The FAA announced on June 2 that seven aerial photo and video production companies are seeking regulatory exemptions that would allow the film and television industry to use unmanned aircraft systems (UAS) for the first time. If the requests, which are supported by the Motion Picture Association of America (MPAA), are granted, there could be useful economic benefits as the agency begins to address the demand for commercial UAS operations and how to balance them with safety concerns. The companies that filed petitions are independent aerial cinematography specialists that collectively developed the exemption requests in the hope of convincing the FAA that their use of UAS can be safe.
Companies from three other industries also have approached the FAA about filing exemption requests. These firms are asking for exemptions from regulations that address general flight rules, pilot certificate requirements, manuals, maintenance and equipment mandates. Under section 333, certain airworthiness requirements can be waived to let specific UAS fly safely in narrowly defined, controlled and low-risk applications. To receive the exemptions, the firms must show that their UAS operations will not adversely affect safety, or provide a level of safety at least equal to that provided by the rules from which they seek exemption.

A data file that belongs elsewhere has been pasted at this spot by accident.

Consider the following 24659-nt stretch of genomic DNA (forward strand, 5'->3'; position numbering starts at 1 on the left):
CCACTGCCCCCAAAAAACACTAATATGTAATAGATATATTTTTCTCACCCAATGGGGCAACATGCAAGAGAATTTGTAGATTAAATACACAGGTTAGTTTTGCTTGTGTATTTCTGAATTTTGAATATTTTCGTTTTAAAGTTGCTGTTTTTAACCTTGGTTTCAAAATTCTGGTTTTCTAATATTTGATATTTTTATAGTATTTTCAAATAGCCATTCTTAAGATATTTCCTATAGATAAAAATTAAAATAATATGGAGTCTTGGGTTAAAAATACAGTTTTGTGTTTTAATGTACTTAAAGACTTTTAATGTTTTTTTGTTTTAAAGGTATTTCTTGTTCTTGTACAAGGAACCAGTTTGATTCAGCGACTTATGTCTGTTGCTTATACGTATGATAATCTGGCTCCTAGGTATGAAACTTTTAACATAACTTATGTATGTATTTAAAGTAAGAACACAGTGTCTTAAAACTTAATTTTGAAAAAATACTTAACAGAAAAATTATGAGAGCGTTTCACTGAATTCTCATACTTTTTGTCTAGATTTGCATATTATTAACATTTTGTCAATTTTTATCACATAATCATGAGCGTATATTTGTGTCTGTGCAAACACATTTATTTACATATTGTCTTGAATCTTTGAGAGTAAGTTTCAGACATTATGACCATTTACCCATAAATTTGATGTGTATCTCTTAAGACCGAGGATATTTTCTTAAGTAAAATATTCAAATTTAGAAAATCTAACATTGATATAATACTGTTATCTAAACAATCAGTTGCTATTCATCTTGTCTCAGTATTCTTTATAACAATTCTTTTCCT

A commercial UAS flight requires a certified aircraft, a licensed pilot and operating approval.